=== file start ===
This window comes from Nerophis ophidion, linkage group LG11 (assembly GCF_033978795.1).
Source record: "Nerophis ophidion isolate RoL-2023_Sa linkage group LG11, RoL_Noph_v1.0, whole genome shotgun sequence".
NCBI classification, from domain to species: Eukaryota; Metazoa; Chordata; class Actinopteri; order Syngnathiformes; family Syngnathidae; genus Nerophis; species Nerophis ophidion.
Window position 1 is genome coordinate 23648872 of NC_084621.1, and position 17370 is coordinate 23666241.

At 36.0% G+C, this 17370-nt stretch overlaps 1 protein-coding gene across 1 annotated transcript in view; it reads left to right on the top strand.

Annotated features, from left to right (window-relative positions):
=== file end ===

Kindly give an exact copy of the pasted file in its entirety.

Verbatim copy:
This window comes from Nerophis ophidion, linkage group LG11 (assembly GCF_033978795.1).
Source record: "Nerophis ophidion isolate RoL-2023_Sa linkage group LG11, RoL_Noph_v1.0, whole genome shotgun sequence".
NCBI classification, from domain to species: Eukaryota; Metazoa; Chordata; class Actinopteri; order Syngnathiformes; family Syngnathidae; genus Nerophis; species Nerophis ophidion.
Window position 1 is genome coordinate 23648872 of NC_084621.1, and position 17370 is coordinate 23666241.

At 36.0% G+C, this 17370-nt stretch overlaps 1 protein-coding gene across 1 annotated transcript in view; it reads left to right on the top strand.

Annotated features, from left to right (window-relative positions):